theater review

The Skin of Our Teeth Is No Dinosaur

From The Skin of Our Teeth at the Vivian Beaumont. Photo: Julieta Cervantes

If the only thing you know about Thornton Wilder is his masterpiece Our Town, then his other Pulitzer Prize–winning play, The Skin of Our Teeth, is going to come as a shock. You will show up at Lincoln Center anticipating restrained aesthetics (will they have a ladder, or just mime one?) and the purity of a secular hymn. You might have even packed a hankie for the sad parts. And then — probably around the same time the 15-foot-tall dinosaur walks in — you’ll realize something’s up.

If Our Town is a hymn, The Skin of Our Teeth is a pie fight. Both an epic and a burlesque of epics, Skin is a comedy (in Dante’s sense) of humanity’s narrow escapes. It’s also ten kinds of mess, piled high with variously aging satires, dubious social commentary, piercing social commentary, prescience, digression, and despair. New York saw another revival of the 1942 play relatively recently, in 2017 at Brooklyn’s Theater for a New Audience, a production that responded to the election and climate change. It’s a difficult play and hard to produce, but it’s also the show you do when the world is ending.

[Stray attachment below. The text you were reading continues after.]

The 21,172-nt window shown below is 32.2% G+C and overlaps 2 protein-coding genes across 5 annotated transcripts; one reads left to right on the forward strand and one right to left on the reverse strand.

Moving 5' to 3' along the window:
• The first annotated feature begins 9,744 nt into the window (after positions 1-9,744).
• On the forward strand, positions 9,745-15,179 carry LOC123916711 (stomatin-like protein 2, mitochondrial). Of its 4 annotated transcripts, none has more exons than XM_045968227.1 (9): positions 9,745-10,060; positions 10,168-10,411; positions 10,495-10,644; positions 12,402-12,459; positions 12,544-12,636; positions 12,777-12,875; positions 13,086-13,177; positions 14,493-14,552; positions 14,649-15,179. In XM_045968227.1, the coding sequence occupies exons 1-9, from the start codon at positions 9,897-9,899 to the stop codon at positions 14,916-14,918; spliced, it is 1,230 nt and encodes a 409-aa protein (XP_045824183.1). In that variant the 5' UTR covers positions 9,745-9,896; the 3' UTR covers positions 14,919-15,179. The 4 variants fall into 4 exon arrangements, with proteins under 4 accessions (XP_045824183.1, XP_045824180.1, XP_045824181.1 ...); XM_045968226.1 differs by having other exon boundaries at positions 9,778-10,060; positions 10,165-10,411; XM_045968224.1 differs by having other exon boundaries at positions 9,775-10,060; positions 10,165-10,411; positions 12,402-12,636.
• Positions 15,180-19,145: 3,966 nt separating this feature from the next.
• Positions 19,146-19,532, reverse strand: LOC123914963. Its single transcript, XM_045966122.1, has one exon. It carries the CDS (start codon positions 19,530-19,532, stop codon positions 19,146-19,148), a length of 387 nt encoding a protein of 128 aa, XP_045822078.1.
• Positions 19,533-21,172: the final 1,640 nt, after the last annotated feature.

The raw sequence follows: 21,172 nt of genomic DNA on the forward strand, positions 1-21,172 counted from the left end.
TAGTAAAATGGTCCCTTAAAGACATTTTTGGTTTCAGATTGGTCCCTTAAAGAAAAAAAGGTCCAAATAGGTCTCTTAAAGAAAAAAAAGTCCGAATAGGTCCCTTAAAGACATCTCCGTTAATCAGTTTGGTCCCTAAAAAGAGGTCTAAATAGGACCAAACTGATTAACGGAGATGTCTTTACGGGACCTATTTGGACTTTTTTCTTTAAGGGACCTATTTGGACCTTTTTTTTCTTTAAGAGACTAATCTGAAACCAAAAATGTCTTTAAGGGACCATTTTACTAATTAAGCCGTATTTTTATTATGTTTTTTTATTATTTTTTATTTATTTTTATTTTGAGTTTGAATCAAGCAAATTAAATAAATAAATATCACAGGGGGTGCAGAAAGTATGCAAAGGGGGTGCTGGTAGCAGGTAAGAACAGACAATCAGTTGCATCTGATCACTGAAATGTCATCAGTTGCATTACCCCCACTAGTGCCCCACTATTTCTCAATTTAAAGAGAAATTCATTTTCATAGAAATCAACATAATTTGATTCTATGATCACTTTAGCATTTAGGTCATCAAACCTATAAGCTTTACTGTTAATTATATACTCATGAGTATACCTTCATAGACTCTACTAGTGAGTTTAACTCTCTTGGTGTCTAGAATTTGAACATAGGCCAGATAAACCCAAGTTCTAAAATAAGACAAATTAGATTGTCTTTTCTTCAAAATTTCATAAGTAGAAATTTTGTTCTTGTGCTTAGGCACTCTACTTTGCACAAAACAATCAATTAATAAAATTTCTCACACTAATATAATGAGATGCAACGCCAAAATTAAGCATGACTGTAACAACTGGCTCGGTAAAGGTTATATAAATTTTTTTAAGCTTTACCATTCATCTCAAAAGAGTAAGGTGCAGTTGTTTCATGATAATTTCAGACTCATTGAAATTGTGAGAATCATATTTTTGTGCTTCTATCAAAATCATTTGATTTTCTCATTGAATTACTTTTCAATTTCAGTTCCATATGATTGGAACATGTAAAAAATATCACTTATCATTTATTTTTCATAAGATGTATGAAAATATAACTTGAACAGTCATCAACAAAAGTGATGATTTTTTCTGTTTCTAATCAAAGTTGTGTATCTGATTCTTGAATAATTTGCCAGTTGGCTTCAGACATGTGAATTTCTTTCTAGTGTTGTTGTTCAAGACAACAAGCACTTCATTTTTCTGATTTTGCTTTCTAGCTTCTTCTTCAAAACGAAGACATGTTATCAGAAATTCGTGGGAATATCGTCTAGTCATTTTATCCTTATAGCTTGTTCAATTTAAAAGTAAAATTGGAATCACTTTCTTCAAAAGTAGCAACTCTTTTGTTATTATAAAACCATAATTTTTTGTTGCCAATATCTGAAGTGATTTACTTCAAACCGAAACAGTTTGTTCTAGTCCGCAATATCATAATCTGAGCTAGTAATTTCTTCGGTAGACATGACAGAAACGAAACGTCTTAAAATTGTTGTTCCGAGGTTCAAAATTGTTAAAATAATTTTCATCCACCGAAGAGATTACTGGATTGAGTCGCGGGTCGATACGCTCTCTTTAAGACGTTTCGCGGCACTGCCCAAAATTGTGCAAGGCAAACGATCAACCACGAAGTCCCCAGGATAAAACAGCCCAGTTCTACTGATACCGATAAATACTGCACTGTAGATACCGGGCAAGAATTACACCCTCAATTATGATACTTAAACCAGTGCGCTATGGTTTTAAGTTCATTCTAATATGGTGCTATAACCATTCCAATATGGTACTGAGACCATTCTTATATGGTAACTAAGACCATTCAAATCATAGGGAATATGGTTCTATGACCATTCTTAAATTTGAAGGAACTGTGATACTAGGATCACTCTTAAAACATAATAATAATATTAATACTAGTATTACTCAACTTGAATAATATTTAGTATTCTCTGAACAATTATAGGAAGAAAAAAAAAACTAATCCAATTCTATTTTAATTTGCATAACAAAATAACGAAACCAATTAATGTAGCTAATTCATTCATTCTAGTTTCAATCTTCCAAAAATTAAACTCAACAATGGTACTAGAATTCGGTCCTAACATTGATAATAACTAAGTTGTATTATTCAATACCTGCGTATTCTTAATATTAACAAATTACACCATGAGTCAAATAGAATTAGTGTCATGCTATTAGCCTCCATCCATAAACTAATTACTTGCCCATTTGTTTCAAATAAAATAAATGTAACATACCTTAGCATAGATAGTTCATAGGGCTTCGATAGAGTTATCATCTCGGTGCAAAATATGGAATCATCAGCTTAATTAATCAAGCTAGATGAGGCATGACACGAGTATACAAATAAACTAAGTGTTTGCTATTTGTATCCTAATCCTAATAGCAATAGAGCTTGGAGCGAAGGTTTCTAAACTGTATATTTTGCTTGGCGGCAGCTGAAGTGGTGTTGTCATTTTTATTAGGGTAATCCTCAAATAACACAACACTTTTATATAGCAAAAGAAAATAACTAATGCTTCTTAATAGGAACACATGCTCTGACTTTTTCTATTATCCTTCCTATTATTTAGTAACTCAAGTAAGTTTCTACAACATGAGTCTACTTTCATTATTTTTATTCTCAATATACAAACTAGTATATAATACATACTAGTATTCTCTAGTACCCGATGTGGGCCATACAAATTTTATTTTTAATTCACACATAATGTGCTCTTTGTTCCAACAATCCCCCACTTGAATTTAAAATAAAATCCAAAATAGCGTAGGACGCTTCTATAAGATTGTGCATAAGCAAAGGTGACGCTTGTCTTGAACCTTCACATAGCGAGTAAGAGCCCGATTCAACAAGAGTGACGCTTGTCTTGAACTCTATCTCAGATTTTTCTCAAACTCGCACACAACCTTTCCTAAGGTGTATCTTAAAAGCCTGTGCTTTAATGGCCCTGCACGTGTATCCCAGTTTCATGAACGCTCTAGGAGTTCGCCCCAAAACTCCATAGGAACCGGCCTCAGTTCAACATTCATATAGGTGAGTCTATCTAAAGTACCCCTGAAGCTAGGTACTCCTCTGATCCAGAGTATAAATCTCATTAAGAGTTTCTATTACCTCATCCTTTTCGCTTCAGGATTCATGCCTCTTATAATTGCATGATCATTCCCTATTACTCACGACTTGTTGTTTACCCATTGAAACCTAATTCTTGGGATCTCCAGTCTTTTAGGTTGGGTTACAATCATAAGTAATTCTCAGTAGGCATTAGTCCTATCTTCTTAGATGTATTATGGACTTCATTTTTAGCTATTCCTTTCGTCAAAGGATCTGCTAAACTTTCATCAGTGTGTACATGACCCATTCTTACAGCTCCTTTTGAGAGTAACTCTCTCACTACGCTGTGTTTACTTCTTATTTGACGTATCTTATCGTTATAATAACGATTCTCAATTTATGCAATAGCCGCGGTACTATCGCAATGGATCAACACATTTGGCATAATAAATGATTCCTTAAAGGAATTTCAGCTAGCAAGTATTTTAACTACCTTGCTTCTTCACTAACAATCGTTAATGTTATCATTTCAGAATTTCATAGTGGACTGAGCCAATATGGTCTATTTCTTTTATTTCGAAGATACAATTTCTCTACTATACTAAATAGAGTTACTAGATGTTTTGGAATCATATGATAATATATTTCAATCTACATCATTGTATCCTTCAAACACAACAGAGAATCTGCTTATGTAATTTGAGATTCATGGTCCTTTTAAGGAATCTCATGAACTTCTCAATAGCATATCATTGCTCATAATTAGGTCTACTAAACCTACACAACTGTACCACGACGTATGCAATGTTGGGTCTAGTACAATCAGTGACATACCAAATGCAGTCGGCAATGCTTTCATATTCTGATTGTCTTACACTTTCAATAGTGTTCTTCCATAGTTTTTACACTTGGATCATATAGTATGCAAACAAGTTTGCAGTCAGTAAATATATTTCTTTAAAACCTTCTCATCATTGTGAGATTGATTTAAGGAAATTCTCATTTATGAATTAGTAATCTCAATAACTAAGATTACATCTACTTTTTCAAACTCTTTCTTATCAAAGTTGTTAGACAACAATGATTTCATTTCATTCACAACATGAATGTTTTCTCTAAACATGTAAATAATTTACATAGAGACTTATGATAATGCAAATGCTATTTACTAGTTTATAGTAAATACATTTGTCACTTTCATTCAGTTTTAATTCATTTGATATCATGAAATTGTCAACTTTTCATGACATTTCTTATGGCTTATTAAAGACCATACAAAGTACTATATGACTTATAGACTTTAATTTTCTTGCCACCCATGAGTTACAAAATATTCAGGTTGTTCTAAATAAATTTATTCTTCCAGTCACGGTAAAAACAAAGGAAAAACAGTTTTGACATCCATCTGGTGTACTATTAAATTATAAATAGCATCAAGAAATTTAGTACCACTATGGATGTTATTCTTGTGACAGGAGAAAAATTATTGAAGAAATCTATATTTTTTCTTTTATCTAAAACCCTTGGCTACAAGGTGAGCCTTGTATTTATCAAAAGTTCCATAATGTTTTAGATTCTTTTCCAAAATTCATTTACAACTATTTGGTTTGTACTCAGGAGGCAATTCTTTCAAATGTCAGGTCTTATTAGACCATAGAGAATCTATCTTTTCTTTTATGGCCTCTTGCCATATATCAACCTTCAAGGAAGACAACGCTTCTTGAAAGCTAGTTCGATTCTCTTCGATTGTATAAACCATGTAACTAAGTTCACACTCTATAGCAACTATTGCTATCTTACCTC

The everyfamily the Antrobuses — dad is George (James Vincent Meredith), mom is Maggie (Roslyn Ruff) — live through all of humanity’s disasters, condensed. The first act takes place in the Ice Age: The Antrobuses are Flintstones-style mashups, simultaneously Father Knows Best–style sitcom suburbans and fire-obsessed Early Man. As the glaciers crawl south, refugees, a chilly mammoth, and that lifelike brontosaurus take shelter in their Excelsior, New Jersey, living room. In the second act, the show’s weakest, the Great Flood hits Atlantic City. The third act is war.

George and Maggie are the Eternal Couple, Adam and Eve–ish, parents to an undying daughter, Gladys (Paige Gilbert), and a perennially violent son, Henry (Julian Robertson). Their sometime maid, Sabina (the gifted Gabby Beans), has her eye on George, and Wilder infuses her with all of history’s marginal women — Sabina is the Bible’s disobedient Lilith, Helen of Troy, and an anonymous camp follower rolled into one. Wilder filters our understanding of the drama through her: Sabina talks directly to us, narrating at first but then complaining, refusing to say her lines, and finally, capitulating to the play.